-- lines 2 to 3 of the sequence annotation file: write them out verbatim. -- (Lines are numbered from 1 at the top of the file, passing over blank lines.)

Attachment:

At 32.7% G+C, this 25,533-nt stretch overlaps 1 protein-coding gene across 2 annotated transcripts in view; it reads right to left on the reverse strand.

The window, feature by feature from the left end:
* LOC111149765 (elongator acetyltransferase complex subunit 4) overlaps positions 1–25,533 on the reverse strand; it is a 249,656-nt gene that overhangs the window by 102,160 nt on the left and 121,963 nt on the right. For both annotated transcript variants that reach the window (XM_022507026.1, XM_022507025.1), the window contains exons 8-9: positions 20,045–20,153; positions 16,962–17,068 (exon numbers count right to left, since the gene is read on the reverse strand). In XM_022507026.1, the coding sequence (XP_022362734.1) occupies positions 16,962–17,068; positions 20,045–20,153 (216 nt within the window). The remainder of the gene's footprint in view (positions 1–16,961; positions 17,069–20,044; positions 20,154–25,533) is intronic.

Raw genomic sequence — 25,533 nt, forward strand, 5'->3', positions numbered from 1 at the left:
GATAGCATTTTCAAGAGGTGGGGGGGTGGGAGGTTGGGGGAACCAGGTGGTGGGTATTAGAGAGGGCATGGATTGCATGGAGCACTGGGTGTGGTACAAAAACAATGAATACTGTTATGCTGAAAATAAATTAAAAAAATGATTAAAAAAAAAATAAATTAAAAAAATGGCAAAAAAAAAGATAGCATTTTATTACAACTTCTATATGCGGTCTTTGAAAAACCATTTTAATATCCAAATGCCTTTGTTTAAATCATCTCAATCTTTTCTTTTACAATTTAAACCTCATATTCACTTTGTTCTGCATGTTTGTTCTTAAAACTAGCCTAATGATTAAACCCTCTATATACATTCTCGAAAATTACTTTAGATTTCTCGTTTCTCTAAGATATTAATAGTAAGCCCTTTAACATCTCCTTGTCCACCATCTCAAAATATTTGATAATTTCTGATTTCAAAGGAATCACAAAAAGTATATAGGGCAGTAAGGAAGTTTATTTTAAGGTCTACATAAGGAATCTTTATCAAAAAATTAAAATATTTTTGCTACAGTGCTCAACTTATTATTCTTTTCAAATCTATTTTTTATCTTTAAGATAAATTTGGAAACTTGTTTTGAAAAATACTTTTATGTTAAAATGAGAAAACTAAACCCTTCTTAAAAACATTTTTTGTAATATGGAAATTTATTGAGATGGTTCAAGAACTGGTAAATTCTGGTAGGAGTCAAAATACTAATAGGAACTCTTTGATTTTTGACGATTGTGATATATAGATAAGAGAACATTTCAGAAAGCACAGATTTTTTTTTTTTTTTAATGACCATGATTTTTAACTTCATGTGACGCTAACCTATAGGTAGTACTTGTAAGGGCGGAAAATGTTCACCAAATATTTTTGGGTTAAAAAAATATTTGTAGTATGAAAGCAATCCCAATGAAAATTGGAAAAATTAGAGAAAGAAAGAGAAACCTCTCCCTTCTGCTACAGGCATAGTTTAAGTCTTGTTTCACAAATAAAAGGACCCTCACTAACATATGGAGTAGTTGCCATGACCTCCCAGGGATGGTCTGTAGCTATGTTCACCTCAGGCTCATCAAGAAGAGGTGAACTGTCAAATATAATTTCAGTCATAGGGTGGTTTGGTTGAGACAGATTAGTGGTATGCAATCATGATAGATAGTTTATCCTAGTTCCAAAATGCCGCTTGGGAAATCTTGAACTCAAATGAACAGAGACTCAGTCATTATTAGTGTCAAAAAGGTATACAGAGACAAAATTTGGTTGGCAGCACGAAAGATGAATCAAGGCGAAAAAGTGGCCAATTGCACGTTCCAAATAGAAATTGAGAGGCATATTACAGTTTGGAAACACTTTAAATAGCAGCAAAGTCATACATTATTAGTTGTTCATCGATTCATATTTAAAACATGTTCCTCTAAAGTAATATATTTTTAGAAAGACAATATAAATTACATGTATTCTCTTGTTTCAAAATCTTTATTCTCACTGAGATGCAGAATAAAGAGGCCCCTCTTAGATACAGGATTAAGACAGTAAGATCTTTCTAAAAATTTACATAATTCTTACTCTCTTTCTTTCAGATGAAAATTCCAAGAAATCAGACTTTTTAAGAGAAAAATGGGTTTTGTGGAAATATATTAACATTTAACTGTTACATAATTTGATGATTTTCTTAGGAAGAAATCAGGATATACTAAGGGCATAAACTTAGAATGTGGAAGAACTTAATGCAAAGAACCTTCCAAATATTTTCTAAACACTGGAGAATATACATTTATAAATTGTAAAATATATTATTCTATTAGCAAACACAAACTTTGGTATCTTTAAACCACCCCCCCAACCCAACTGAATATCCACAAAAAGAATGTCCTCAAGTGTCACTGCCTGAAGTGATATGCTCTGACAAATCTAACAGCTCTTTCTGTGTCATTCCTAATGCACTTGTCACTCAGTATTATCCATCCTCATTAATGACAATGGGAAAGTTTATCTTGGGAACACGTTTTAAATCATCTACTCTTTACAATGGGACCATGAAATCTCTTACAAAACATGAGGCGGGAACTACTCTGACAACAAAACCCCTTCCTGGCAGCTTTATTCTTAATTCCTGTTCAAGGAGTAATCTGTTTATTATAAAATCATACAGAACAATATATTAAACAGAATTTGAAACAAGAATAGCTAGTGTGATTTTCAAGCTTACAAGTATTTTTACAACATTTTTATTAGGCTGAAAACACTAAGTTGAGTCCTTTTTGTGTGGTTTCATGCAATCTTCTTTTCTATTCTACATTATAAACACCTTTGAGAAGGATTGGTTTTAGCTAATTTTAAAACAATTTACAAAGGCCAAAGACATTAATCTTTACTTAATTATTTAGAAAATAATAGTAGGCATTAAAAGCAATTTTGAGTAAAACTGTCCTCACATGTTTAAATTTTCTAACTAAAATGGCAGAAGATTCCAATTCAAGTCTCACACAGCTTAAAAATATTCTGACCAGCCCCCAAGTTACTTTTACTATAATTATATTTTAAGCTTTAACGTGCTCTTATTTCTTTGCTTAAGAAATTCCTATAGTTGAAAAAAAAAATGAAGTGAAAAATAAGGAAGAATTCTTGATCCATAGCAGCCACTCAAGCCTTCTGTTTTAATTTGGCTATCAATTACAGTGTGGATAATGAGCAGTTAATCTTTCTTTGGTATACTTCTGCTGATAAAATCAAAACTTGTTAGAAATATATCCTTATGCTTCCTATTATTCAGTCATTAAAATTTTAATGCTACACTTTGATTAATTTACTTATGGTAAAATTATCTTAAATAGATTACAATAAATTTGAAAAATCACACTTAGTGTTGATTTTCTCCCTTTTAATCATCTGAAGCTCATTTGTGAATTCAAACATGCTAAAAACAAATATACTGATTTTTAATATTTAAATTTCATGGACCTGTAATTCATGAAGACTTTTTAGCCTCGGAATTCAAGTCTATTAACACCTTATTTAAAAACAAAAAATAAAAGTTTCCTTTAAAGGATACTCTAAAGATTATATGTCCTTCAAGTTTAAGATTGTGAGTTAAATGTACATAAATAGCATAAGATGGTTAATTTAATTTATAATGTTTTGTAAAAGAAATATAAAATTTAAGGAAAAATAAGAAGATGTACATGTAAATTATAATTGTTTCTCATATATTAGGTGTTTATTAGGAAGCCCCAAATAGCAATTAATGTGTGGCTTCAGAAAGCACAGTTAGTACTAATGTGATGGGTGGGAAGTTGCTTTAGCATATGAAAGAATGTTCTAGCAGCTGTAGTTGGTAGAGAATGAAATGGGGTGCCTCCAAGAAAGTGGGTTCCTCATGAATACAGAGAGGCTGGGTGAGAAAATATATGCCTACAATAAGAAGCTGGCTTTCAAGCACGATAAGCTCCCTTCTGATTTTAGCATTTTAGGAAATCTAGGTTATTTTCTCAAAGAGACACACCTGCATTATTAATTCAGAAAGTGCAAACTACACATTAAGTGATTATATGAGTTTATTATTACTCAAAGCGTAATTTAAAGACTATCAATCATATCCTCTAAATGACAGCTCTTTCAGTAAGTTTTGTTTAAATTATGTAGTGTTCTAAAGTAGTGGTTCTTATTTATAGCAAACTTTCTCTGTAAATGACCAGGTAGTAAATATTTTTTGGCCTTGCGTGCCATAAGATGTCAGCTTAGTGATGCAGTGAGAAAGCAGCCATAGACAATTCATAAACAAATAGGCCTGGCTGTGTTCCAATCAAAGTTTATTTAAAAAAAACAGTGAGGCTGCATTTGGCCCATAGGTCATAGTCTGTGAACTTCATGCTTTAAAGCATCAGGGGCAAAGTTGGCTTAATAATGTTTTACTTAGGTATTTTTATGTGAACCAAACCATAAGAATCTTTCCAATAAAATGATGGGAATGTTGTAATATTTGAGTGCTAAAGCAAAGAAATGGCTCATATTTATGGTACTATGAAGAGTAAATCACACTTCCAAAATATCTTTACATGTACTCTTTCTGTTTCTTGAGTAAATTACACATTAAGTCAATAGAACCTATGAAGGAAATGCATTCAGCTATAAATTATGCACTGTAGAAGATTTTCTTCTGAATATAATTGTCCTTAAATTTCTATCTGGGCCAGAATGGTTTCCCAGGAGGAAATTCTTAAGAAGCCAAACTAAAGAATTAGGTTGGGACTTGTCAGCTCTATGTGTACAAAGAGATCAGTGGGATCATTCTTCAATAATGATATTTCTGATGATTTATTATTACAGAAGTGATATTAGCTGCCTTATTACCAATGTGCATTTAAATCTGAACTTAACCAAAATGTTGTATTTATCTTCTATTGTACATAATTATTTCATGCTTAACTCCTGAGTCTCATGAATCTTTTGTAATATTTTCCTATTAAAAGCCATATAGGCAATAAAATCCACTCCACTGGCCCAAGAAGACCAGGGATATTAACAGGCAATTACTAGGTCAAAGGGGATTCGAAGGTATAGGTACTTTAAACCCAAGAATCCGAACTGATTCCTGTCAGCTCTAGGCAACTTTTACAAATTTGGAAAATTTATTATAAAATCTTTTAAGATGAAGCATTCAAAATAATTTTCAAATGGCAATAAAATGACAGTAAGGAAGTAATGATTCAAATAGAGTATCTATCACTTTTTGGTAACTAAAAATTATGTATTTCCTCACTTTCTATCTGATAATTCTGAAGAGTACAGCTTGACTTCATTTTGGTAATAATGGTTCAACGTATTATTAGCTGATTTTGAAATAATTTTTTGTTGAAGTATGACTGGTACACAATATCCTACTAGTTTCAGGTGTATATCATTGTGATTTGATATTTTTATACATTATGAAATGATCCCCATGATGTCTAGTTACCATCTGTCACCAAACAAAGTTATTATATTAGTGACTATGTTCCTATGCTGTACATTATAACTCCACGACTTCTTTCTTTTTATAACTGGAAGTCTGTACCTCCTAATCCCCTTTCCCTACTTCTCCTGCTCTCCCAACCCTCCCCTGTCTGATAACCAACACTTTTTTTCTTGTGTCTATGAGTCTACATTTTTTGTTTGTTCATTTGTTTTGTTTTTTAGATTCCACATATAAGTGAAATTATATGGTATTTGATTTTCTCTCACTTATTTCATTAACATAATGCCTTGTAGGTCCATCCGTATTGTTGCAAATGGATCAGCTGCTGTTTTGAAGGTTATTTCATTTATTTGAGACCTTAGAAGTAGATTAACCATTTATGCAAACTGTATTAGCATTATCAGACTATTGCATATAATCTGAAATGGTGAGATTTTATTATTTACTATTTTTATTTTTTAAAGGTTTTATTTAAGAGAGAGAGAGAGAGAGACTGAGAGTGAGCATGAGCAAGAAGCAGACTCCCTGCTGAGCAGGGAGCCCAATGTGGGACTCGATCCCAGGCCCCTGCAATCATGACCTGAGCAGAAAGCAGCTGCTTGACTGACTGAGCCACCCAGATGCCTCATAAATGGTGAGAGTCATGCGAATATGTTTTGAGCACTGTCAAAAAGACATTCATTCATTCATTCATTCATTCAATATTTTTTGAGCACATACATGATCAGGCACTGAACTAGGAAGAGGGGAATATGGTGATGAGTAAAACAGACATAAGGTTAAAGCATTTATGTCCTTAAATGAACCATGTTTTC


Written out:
The window, feature by feature from the left end:
* LOC111149765 (elongator acetyltransferase complex subunit 4) overlaps positions 1–25,533 on the reverse strand; it is a 249,656-nt gene that overhangs the window by 102,160 nt on the left and 121,963 nt on the right. For both annotated transcript variants that reach the window (XM_022507026.1, XM_022507025.1), the window contains exons 8-9: positions 20,045–20,153; positions 16,962–17,068 (exon numbers count right to left, since the gene is read on the reverse strand). In XM_022507026.1, the coding sequence (XP_022362734.1) occupies positions 16,962–17,068; positions 20,045–20,153 (216 nt within the window). The remainder of the gene's footprint in view (positions 1–16,961; positions 17,069–20,044; positions 20,154–25,533) is intronic.